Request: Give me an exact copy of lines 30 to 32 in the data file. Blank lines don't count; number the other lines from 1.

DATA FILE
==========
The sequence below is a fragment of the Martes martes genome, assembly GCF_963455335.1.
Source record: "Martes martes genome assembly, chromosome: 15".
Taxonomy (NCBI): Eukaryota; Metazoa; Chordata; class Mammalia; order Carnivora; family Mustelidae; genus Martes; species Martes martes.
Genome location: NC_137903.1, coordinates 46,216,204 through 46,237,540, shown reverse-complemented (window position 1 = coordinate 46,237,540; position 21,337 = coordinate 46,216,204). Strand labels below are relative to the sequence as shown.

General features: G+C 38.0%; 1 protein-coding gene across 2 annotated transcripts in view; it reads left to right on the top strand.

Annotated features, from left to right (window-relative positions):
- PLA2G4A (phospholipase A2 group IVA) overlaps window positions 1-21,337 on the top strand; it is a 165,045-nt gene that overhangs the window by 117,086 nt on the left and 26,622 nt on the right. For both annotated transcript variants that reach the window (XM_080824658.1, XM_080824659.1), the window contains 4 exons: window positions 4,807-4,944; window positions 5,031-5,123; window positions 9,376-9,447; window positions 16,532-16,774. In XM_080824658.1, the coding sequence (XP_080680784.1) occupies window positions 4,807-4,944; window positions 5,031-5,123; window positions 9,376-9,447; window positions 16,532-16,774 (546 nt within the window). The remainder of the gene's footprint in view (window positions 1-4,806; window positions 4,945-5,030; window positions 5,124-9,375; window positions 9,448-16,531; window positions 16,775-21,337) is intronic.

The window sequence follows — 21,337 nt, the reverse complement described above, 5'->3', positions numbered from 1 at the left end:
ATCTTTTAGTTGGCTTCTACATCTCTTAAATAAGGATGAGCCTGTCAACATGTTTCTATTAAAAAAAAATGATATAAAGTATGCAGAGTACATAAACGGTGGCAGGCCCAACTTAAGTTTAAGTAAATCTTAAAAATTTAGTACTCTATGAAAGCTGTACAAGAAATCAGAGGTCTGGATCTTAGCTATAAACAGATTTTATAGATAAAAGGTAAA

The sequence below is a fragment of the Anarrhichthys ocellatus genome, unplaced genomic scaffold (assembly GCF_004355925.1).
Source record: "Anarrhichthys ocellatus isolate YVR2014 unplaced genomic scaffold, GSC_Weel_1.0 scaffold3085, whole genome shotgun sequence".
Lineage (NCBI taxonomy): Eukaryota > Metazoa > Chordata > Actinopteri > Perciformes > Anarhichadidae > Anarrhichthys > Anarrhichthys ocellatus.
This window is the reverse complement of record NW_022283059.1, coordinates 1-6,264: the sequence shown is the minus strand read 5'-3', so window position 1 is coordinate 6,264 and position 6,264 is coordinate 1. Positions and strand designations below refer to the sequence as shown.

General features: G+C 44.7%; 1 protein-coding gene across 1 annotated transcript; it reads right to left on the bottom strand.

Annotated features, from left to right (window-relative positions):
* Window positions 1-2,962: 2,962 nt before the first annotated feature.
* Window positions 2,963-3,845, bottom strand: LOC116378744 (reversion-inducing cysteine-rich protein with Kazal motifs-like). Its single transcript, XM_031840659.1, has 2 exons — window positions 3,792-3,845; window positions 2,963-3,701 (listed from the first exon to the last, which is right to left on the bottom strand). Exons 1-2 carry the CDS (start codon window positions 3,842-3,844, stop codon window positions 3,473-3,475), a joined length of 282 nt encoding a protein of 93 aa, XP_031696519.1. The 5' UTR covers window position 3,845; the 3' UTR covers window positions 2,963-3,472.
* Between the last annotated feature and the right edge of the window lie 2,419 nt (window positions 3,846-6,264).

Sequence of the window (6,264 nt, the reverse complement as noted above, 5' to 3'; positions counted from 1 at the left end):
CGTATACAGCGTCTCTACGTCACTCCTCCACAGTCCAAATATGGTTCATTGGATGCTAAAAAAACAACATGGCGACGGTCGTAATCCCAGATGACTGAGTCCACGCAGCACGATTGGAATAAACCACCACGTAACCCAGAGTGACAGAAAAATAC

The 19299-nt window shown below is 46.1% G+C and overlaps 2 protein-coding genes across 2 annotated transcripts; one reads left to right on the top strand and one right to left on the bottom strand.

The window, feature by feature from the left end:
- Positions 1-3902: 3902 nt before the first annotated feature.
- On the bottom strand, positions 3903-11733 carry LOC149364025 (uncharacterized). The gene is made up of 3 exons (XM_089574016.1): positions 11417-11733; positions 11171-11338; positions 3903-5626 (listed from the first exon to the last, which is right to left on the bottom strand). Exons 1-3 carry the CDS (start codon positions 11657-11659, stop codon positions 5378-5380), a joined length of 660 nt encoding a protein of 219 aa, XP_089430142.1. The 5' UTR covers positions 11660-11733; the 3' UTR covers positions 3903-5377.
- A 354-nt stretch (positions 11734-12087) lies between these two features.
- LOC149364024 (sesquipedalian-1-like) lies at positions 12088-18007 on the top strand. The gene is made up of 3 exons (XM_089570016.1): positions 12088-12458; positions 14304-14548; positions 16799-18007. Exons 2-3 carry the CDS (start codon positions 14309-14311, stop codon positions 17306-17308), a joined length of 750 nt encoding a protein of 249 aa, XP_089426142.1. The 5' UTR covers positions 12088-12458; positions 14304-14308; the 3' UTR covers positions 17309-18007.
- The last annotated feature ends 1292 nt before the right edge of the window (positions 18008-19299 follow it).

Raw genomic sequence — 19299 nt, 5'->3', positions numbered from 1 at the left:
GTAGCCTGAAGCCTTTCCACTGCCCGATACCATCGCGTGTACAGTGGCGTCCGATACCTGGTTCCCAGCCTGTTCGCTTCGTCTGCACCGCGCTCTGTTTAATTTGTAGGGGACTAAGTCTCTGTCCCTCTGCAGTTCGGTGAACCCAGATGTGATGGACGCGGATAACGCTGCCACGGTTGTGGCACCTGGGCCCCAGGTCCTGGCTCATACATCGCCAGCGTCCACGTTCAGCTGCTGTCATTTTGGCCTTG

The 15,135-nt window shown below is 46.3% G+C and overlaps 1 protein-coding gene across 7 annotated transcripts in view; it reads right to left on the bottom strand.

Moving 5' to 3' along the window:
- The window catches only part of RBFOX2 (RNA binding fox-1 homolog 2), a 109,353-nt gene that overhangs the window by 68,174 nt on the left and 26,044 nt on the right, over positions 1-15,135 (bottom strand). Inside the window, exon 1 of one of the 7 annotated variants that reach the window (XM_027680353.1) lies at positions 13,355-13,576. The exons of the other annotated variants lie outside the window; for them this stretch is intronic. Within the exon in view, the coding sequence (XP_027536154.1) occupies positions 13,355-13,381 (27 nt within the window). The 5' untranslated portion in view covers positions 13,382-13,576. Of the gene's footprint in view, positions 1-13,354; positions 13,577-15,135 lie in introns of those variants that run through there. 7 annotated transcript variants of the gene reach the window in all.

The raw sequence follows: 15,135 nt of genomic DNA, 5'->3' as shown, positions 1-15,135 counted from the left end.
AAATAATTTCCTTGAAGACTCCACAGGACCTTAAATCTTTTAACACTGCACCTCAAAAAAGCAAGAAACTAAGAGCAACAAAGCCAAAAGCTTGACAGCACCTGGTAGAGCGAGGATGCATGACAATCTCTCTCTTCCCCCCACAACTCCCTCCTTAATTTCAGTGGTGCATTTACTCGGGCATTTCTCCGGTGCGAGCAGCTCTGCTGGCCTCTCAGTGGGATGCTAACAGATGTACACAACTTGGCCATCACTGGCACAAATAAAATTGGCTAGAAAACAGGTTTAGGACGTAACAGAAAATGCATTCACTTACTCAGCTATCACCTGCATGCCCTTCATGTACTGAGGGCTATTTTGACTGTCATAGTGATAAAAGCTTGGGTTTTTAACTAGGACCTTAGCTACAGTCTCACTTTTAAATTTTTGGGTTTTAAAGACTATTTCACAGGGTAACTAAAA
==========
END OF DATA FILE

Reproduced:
The 15,135-nt window shown below is 46.3% G+C and overlaps 1 protein-coding gene across 7 annotated transcripts in view; it reads right to left on the bottom strand.

Moving 5' to 3' along the window:
- The window catches only part of RBFOX2 (RNA binding fox-1 homolog 2), a 109,353-nt gene that overhangs the window by 68,174 nt on the left and 26,044 nt on the right, over positions 1-15,135 (bottom strand). Inside the window, exon 1 of one of the 7 annotated variants that reach the window (XM_027680353.1) lies at positions 13,355-13,576. The exons of the other annotated variants lie outside the window; for them this stretch is intronic. Within the exon in view, the coding sequence (XP_027536154.1) occupies positions 13,355-13,381 (27 nt within the window). The 5' untranslated portion in view covers positions 13,382-13,576. Of the gene's footprint in view, positions 1-13,354; positions 13,577-15,135 lie in introns of those variants that run through there. 7 annotated transcript variants of the gene reach the window in all.